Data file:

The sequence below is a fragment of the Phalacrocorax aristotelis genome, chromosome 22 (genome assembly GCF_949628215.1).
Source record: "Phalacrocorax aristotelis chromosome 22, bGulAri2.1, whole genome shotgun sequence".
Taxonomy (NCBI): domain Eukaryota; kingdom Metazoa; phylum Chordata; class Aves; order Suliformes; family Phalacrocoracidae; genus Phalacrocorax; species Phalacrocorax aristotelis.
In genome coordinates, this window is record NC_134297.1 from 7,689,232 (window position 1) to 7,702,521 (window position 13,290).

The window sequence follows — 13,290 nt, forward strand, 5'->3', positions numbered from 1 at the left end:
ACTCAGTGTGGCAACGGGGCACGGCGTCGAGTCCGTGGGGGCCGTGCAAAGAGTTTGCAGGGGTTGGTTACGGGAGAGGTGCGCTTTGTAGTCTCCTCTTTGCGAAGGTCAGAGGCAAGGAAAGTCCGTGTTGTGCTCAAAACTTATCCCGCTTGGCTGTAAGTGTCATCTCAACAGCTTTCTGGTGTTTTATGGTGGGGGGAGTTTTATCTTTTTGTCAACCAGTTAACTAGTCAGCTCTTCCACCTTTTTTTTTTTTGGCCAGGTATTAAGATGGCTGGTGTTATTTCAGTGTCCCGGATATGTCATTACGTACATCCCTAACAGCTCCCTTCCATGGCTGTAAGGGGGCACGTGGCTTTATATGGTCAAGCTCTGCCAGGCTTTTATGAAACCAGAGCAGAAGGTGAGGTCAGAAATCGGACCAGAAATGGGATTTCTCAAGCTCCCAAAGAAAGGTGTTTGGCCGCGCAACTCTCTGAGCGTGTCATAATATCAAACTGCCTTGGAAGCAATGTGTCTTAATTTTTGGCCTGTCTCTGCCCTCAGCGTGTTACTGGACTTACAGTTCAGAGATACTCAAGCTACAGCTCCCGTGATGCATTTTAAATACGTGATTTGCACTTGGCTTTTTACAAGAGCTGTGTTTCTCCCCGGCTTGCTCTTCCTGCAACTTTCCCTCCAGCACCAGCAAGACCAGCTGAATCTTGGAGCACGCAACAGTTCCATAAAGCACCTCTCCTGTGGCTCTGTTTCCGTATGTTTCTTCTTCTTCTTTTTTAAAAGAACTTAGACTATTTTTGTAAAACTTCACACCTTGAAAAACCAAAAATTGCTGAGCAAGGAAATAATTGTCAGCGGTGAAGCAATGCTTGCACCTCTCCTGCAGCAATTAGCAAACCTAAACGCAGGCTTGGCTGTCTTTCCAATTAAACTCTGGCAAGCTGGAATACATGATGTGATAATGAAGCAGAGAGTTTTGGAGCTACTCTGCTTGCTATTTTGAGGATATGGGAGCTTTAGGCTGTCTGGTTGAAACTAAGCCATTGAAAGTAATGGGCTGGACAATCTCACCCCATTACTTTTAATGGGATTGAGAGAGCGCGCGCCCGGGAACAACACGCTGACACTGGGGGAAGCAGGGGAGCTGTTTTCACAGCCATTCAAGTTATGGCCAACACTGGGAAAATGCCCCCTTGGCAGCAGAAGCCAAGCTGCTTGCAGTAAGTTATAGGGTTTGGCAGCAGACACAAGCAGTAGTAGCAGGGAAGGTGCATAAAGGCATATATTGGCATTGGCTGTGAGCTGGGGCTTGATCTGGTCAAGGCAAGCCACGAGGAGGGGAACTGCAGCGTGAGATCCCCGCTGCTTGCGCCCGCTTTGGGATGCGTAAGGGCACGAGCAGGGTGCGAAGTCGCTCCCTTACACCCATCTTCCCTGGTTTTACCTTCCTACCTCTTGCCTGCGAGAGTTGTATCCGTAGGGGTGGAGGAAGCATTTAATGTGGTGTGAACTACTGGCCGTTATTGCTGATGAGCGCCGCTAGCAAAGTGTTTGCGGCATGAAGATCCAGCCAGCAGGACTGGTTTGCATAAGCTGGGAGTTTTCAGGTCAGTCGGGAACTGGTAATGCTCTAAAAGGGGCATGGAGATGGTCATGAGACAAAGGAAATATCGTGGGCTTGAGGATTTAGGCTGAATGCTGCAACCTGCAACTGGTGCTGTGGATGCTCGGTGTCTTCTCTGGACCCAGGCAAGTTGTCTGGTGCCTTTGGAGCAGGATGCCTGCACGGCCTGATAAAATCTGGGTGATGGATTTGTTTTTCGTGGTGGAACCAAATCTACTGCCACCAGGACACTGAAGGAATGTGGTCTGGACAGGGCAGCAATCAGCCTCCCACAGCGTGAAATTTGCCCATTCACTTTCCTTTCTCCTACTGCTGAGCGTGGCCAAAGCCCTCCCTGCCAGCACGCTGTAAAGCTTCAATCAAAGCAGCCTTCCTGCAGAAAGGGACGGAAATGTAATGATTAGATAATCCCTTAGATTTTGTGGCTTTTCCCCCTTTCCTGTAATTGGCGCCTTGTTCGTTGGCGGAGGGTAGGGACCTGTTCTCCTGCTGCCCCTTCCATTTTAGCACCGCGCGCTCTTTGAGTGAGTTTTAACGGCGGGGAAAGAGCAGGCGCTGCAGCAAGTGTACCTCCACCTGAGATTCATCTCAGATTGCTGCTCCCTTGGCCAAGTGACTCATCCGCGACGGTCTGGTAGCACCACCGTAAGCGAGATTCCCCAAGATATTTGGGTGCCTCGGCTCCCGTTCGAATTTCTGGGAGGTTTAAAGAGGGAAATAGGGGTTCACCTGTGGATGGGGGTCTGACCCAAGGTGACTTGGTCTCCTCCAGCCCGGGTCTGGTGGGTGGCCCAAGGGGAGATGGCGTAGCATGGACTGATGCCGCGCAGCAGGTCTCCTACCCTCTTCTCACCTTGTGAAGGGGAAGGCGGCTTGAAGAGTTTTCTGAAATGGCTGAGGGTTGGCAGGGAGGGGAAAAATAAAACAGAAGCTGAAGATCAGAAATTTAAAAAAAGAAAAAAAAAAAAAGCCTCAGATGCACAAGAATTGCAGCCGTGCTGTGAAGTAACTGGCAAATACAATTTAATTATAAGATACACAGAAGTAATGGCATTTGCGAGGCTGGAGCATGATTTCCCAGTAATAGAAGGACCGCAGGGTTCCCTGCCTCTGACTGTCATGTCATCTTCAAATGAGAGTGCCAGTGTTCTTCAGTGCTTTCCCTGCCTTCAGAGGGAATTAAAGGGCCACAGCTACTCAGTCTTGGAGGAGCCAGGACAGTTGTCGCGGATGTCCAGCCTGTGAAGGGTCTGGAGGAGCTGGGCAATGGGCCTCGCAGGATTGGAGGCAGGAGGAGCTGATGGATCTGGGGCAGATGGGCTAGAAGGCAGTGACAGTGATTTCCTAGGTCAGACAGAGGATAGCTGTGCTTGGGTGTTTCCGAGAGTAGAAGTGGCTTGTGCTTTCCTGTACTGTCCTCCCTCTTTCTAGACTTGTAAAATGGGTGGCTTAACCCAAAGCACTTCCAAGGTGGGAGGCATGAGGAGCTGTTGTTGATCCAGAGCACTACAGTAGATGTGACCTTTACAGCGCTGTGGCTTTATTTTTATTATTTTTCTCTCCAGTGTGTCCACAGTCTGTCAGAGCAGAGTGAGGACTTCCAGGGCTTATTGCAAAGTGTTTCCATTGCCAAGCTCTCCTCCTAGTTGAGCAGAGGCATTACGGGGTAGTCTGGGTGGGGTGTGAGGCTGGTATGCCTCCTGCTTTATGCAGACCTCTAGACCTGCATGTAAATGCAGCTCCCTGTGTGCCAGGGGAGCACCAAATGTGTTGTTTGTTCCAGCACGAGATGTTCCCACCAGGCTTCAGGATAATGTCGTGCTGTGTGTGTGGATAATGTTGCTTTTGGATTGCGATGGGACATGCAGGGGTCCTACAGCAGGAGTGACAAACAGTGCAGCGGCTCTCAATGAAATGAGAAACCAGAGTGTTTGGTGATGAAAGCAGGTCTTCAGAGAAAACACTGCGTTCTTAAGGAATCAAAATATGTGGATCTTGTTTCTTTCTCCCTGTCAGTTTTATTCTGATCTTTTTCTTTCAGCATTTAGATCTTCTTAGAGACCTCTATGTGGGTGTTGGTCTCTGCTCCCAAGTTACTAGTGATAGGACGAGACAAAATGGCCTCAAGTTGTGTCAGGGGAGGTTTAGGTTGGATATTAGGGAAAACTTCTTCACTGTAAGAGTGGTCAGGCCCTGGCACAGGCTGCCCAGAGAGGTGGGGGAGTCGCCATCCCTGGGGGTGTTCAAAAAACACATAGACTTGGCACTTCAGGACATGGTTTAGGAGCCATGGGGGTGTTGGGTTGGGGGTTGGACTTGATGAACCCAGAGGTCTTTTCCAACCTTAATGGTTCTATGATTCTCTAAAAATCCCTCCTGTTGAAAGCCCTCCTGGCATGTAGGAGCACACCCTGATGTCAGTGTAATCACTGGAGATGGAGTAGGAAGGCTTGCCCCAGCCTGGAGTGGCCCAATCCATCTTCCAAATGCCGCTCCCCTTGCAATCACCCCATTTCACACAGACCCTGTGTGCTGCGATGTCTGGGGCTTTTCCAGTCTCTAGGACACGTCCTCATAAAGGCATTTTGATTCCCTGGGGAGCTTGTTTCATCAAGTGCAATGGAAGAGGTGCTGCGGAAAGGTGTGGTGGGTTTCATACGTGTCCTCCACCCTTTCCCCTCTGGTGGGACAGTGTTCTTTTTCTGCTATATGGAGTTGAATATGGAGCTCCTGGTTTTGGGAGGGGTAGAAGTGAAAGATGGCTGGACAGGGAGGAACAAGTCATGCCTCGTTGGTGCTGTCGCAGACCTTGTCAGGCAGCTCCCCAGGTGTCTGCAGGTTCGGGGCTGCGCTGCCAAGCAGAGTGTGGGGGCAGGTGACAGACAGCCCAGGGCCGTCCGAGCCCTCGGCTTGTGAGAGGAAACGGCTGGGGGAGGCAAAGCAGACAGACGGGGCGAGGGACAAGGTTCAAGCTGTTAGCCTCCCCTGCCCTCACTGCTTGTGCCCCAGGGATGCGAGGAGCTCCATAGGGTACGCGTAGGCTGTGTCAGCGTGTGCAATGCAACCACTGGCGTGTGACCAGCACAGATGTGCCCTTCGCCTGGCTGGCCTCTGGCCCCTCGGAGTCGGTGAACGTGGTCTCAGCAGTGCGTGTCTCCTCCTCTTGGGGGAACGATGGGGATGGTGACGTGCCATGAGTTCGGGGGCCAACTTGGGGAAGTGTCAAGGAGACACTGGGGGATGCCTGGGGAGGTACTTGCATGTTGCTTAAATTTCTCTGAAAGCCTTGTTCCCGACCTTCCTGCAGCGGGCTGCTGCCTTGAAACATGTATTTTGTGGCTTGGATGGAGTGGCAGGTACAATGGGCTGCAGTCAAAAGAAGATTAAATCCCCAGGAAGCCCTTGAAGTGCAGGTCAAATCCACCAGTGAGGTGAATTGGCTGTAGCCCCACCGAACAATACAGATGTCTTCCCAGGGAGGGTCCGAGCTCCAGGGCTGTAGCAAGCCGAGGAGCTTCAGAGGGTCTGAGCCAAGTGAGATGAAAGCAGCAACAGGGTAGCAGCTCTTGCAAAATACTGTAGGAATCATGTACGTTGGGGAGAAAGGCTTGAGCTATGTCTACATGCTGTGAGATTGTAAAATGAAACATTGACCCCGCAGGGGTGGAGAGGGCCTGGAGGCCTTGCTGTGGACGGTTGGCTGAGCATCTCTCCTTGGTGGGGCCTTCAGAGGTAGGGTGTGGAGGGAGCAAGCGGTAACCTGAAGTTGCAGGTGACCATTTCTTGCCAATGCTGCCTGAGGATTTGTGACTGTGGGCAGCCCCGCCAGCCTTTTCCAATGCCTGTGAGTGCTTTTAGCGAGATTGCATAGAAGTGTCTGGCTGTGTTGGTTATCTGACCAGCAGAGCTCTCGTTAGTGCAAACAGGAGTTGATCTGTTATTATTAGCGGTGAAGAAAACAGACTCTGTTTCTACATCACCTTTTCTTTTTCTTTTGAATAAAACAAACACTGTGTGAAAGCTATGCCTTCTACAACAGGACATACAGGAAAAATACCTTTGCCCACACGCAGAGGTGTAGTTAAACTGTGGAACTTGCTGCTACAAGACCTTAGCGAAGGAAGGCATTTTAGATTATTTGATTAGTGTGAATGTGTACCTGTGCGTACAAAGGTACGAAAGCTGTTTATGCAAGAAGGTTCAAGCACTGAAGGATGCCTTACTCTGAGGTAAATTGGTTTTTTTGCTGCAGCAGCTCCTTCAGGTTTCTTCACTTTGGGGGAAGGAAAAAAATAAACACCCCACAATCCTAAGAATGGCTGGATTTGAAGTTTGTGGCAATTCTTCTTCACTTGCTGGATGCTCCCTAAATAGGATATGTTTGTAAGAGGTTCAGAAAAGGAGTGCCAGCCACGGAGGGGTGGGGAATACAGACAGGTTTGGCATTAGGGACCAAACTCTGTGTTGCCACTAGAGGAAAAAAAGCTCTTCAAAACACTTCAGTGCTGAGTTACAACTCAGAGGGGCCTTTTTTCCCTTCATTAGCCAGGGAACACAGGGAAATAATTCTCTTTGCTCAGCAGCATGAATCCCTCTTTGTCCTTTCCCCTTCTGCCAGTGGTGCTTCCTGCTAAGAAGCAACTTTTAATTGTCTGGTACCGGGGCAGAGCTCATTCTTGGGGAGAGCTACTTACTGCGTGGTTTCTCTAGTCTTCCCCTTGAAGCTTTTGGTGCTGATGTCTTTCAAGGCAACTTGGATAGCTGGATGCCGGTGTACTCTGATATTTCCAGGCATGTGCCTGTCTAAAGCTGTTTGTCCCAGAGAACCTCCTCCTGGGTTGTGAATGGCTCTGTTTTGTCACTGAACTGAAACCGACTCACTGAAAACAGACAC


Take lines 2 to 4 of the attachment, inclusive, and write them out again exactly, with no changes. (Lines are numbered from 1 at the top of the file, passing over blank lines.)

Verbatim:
Source record: "Phalacrocorax aristotelis chromosome 22, bGulAri2.1, whole genome shotgun sequence".
Taxonomy (NCBI): domain Eukaryota; kingdom Metazoa; phylum Chordata; class Aves; order Suliformes; family Phalacrocoracidae; genus Phalacrocorax; species Phalacrocorax aristotelis.
In genome coordinates, this window is record NC_134297.1 from 7,689,232 (window position 1) to 7,702,521 (window position 13,290).